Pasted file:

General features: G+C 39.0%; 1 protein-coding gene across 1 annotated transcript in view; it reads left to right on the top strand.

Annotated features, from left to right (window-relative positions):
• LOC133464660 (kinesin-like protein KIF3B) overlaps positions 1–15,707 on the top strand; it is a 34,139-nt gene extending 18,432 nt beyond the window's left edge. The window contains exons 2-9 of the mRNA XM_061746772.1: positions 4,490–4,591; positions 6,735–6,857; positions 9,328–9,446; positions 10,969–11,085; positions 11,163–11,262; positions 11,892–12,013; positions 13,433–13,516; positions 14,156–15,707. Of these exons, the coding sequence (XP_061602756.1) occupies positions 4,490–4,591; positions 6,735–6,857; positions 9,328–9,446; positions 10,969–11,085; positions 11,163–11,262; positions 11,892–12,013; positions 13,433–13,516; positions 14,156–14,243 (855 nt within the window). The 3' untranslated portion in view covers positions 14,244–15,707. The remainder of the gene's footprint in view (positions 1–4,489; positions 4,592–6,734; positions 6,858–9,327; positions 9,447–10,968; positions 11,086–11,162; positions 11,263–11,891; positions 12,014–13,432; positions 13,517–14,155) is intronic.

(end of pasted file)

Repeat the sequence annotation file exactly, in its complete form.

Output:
General features: G+C 39.0%; 1 protein-coding gene across 1 annotated transcript in view; it reads left to right on the top strand.

Annotated features, from left to right (window-relative positions):
• LOC133464660 (kinesin-like protein KIF3B) overlaps positions 1–15,707 on the top strand; it is a 34,139-nt gene extending 18,432 nt beyond the window's left edge. The window contains exons 2-9 of the mRNA XM_061746772.1: positions 4,490–4,591; positions 6,735–6,857; positions 9,328–9,446; positions 10,969–11,085; positions 11,163–11,262; positions 11,892–12,013; positions 13,433–13,516; positions 14,156–15,707. Of these exons, the coding sequence (XP_061602756.1) occupies positions 4,490–4,591; positions 6,735–6,857; positions 9,328–9,446; positions 10,969–11,085; positions 11,163–11,262; positions 11,892–12,013; positions 13,433–13,516; positions 14,156–14,243 (855 nt within the window). The 3' untranslated portion in view covers positions 14,244–15,707. The remainder of the gene's footprint in view (positions 1–4,489; positions 4,592–6,734; positions 6,858–9,327; positions 9,447–10,968; positions 11,086–11,162; positions 11,263–11,891; positions 12,014–13,432; positions 13,517–14,155) is intronic.